Although I am constantly stressed out about school, I also often stress about my insurance and health care coverage. Growing up I always remember my parents struggling with healthcare for my sister and I. I am still currently under my dad’s health insurance, however it doesn’t do much for me due to the fact that it isn’t too great and it adds more stress into my parent’s daily lives. Even after using our insurance at doctor’s visits, my parents still have to pay a costly amount which makes our lives very difficult. I often try to help them while I can since my sister is not yet old enough to work, but it is often very hard since when I am away at school I don’t have a job. I’m 22 years old so I am becoming very concerned when I turn 26 and need to get off my father’s health insurance. Even though I don’t take care of my medical bills right now I see the stress my parents and family get from it. 

I believe that health care should be free for everyone. It is not fair in any way that the people who don’t have as good a job have worse health insurance than those that do. In fact, it should be the other way around because those that do have good jobs have a higher chance to afford medical bills than those that do not. People often do not realize the stress that healthcare and insurance constantly are put on to a family.

Nicole Masaki, Canisius College

I attended college out of state (primary residence was California, but went to college in New York), thanks largely to the scholarships I received from a private college. While in college, I was on my mother’s health insurance plan she had through her job. Despite her working for a municipal government and in a unionized role, we still could not afford more than the lowest cost plan. And while I was in high school, it was great for local care especially because I do not have major health concerns. 

But when I went to New York for college, I quickly learned that the health insurance plan I thought worked for me, only worked because of where I was located. While in college, I did not have access to a primary care doctor or preventative healthcare. During the fall semester of my junior year, I woke up one morning and my shoulder was stiff and sore: it even hurt to put on my jacket or backpack. Several days went by and one night I suddenly got very dizzy and my whole arm went numb. With both sides of my family having heart conditions, I knew this wasn’t the time to worry about coverage: I needed to go to the emergency room. We called our campus’ Public Safety and they drove us to the emergency room that was only a few blocks away from campus.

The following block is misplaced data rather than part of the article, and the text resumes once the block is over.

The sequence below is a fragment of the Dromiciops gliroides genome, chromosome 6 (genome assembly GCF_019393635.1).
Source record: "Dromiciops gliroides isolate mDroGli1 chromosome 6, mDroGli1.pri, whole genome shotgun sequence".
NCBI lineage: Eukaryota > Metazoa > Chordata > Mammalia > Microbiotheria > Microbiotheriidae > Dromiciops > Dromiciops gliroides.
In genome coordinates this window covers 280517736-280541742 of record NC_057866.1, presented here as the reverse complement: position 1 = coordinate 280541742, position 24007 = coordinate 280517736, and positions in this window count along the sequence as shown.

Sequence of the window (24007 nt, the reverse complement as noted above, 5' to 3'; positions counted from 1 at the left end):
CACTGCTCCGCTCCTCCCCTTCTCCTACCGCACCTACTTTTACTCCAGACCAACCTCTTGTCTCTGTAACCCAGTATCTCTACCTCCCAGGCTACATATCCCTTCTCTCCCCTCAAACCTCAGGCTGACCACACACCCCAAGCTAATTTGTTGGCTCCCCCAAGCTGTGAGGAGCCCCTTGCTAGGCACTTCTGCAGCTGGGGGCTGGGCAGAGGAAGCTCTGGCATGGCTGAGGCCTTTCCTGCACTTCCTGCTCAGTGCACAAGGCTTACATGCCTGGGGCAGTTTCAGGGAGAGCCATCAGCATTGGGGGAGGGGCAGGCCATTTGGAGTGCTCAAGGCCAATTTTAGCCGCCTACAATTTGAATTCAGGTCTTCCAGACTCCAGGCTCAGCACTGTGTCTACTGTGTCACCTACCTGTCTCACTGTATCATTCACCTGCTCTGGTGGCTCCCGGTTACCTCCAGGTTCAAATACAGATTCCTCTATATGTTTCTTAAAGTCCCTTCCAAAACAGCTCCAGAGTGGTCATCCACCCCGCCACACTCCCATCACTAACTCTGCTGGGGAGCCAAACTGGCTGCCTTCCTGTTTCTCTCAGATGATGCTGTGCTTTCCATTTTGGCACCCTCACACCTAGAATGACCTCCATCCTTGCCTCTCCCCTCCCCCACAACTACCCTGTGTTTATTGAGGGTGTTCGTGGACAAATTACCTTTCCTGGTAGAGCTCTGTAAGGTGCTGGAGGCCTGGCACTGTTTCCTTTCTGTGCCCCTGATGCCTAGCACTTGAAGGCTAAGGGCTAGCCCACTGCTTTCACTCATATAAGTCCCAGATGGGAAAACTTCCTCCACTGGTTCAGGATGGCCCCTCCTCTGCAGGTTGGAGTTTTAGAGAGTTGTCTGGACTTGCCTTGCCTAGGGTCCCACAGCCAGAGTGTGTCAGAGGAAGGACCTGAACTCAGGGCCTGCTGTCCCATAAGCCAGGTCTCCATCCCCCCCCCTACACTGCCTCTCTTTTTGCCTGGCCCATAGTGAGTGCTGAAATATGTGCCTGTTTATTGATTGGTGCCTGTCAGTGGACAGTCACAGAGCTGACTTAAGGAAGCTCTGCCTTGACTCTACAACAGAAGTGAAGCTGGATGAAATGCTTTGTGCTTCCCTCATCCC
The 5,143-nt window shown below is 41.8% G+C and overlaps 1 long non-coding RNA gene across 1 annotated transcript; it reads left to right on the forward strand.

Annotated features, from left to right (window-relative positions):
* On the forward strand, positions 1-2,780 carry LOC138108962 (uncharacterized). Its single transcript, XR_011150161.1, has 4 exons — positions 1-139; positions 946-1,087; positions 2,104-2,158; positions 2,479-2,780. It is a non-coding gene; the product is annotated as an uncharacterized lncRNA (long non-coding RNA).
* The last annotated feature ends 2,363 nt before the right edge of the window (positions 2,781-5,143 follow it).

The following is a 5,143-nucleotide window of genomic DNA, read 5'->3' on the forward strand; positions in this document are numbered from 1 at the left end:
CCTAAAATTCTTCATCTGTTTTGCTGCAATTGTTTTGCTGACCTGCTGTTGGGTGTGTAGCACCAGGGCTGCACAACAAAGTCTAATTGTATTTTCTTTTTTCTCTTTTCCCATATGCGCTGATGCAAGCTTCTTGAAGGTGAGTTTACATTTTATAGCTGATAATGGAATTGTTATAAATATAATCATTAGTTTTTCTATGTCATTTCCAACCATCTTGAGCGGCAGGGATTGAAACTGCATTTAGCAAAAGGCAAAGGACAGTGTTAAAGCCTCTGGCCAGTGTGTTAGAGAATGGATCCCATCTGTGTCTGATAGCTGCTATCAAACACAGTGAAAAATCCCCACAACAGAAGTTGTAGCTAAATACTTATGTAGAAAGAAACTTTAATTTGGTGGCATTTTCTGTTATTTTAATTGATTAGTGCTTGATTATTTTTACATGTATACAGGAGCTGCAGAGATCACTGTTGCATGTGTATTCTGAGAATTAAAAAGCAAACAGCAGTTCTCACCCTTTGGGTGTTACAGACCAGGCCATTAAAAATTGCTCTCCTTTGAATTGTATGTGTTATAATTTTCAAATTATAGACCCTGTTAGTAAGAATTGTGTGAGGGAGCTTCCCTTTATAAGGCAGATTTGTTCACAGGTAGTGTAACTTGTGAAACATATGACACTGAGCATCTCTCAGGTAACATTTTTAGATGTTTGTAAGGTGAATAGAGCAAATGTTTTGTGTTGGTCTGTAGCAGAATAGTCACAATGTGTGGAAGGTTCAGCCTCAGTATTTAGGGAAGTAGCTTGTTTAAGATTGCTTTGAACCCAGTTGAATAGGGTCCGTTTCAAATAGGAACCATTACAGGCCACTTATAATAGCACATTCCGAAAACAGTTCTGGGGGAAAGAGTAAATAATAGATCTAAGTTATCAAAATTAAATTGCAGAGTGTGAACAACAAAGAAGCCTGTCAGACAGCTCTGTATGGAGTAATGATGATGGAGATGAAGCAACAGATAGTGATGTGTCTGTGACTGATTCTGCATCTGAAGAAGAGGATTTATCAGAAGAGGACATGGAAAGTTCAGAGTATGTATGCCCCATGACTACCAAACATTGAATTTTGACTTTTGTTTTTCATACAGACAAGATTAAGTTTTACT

When I checked in, they of course asked for insurance. So I handed them my one and only insurance card. In California this was all I had ever needed. But the staff working asked where my second card was, she was only familiar with New York health insurances. 

Shortly after I was seen, I explained to the ER nurse what I had been experiencing the last few days and the reason I came in today–family history. I was hooked up to a heart monitor, a nurse pricked my finger to check my blood sugar levels and I was taken in for an x-ray. Thankfully I was not seriously ill: only a pinched nerve. I was asked if I wanted a prescription for a higher dosage of ibuprofen than what I could get over the counter. I declined, I was back to worrying about the cost. I went home and did my best to rest, well the best that a full time college student could rest.